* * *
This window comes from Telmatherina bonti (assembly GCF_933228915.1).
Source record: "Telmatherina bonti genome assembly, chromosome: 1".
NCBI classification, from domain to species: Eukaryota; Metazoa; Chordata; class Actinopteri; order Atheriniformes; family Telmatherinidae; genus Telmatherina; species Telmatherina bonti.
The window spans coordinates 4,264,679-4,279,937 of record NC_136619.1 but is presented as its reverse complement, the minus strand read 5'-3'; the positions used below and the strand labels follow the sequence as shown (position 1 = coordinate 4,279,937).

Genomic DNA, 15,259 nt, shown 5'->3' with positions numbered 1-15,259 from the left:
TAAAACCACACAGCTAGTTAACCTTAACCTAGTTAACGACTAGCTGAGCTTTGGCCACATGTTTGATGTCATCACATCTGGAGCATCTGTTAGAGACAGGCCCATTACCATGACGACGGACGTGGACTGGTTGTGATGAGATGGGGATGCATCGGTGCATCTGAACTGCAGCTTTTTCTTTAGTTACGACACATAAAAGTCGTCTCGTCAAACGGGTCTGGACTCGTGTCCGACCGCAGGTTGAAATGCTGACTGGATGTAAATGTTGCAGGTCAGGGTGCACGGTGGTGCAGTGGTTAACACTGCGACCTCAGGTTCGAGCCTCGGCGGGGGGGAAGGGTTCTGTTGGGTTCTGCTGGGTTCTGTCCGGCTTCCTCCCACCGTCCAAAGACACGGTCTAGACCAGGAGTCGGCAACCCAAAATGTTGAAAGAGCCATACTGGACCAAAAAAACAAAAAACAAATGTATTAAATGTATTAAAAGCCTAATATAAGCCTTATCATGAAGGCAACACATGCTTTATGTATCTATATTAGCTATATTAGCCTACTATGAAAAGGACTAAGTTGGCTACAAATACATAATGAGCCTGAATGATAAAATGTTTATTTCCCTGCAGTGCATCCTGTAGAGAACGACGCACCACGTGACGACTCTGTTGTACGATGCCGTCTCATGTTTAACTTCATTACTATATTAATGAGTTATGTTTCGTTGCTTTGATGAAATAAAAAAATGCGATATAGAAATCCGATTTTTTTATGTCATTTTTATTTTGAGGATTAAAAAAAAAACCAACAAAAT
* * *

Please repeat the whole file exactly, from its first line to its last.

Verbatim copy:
This window comes from Telmatherina bonti (assembly GCF_933228915.1).
Source record: "Telmatherina bonti genome assembly, chromosome: 1".
NCBI classification, from domain to species: Eukaryota; Metazoa; Chordata; class Actinopteri; order Atheriniformes; family Telmatherinidae; genus Telmatherina; species Telmatherina bonti.
The window spans coordinates 4,264,679-4,279,937 of record NC_136619.1 but is presented as its reverse complement, the minus strand read 5'-3'; the positions used below and the strand labels follow the sequence as shown (position 1 = coordinate 4,279,937).

Genomic DNA, 15,259 nt, shown 5'->3' with positions numbered 1-15,259 from the left:
TAAAACCACACAGCTAGTTAACCTTAACCTAGTTAACGACTAGCTGAGCTTTGGCCACATGTTTGATGTCATCACATCTGGAGCATCTGTTAGAGACAGGCCCATTACCATGACGACGGACGTGGACTGGTTGTGATGAGATGGGGATGCATCGGTGCATCTGAACTGCAGCTTTTTCTTTAGTTACGACACATAAAAGTCGTCTCGTCAAACGGGTCTGGACTCGTGTCCGACCGCAGGTTGAAATGCTGACTGGATGTAAATGTTGCAGGTCAGGGTGCACGGTGGTGCAGTGGTTAACACTGCGACCTCAGGTTCGAGCCTCGGCGGGGGGGAAGGGTTCTGTTGGGTTCTGCTGGGTTCTGTCCGGCTTCCTCCCACCGTCCAAAGACACGGTCTAGACCAGGAGTCGGCAACCCAAAATGTTGAAAGAGCCATACTGGACCAAAAAAACAAAAAACAAATGTATTAAATGTATTAAAAGCCTAATATAAGCCTTATCATGAAGGCAACACATGCTTTATGTATCTATATTAGCTATATTAGCCTACTATGAAAAGGACTAAGTTGGCTACAAATACATAATGAGCCTGAATGATAAAATGTTTATTTCCCTGCAGTGCATCCTGTAGAGAACGACGCACCACGTGACGACTCTGTTGTACGATGCCGTCTCATGTTTAACTTCATTACTATATTAATGAGTTATGTTTCGTTGCTTTGATGAAATAAAAAAATGCGATATAGAAATCCGATTTTTTTATGTCATTTTTATTTTGAGGATTAAAAAAAAAACCAACAAAAT